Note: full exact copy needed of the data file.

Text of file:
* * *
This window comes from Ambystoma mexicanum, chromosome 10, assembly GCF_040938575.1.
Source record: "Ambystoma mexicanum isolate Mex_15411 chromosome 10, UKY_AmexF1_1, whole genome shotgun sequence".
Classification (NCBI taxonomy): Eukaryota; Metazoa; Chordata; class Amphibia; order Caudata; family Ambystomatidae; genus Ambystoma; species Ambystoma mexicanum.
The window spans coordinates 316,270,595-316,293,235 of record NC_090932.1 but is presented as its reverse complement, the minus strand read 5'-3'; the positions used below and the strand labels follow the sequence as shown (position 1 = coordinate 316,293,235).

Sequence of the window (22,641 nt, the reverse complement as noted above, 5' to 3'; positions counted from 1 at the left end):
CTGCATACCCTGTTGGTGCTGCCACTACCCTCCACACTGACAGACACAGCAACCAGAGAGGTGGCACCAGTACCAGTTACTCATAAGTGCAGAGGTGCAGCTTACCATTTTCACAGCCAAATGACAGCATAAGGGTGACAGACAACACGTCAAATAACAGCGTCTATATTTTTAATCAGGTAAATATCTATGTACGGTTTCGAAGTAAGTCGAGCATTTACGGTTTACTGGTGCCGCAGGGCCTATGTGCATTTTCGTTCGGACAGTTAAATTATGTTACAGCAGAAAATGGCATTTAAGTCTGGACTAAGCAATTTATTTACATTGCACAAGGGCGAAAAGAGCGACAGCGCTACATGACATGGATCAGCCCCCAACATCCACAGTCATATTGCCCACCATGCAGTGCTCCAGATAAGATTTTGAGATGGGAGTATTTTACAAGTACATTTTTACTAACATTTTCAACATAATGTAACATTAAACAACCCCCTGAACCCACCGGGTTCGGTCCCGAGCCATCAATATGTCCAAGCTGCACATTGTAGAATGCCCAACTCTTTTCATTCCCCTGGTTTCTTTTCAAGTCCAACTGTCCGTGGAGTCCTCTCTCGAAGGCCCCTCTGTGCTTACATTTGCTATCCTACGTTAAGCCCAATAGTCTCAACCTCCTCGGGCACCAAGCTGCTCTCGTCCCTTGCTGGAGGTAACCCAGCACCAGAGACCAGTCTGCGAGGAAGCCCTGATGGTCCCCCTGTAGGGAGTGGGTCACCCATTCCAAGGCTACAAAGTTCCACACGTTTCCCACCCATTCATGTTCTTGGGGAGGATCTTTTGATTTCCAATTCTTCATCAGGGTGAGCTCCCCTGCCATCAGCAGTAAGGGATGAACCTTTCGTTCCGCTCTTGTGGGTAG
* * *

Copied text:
This window comes from Ambystoma mexicanum, chromosome 10, assembly GCF_040938575.1.
Source record: "Ambystoma mexicanum isolate Mex_15411 chromosome 10, UKY_AmexF1_1, whole genome shotgun sequence".
Classification (NCBI taxonomy): Eukaryota; Metazoa; Chordata; class Amphibia; order Caudata; family Ambystomatidae; genus Ambystoma; species Ambystoma mexicanum.
The window spans coordinates 316,270,595-316,293,235 of record NC_090932.1 but is presented as its reverse complement, the minus strand read 5'-3'; the positions used below and the strand labels follow the sequence as shown (position 1 = coordinate 316,293,235).

Sequence of the window (22,641 nt, the reverse complement as noted above, 5' to 3'; positions counted from 1 at the left end):
CTGCATACCCTGTTGGTGCTGCCACTACCCTCCACACTGACAGACACAGCAACCAGAGAGGTGGCACCAGTACCAGTTACTCATAAGTGCAGAGGTGCAGCTTACCATTTTCACAGCCAAATGACAGCATAAGGGTGACAGACAACACGTCAAATAACAGCGTCTATATTTTTAATCAGGTAAATATCTATGTACGGTTTCGAAGTAAGTCGAGCATTTACGGTTTACTGGTGCCGCAGGGCCTATGTGCATTTTCGTTCGGACAGTTAAATTATGTTACAGCAGAAAATGGCATTTAAGTCTGGACTAAGCAATTTATTTACATTGCACAAGGGCGAAAAGAGCGACAGCGCTACATGACATGGATCAGCCCCCAACATCCACAGTCATATTGCCCACCATGCAGTGCTCCAGATAAGATTTTGAGATGGGAGTATTTTACAAGTACATTTTTACTAACATTTTCAACATAATGTAACATTAAACAACCCCCTGAACCCACCGGGTTCGGTCCCGAGCCATCAATATGTCCAAGCTGCACATTGTAGAATGCCCAACTCTTTTCATTCCCCTGGTTTCTTTTCAAGTCCAACTGTCCGTGGAGTCCTCTCTCGAAGGCCCCTCTGTGCTTACATTTGCTATCCTACGTTAAGCCCAATAGTCTCAACCTCCTCGGGCACCAAGCTGCTCTCGTCCCTTGCTGGAGGTAACCCAGCACCAGAGACCAGTCTGCGAGGAAGCCCTGATGGTCCCCCTGTAGGGAGTGGGTCACCCATTCCAAGGCTACAAAGTTCCACACGTTTCCCACCCATTCATGTTCTTGGGGAGGATCTTTTGATTTCCAATTCTTCATCAGGGTGAGCTCCCCTGCCATCAGCAGTAAGGGATGAACCTTTCGTTCCGCTCTTGTGGGTAG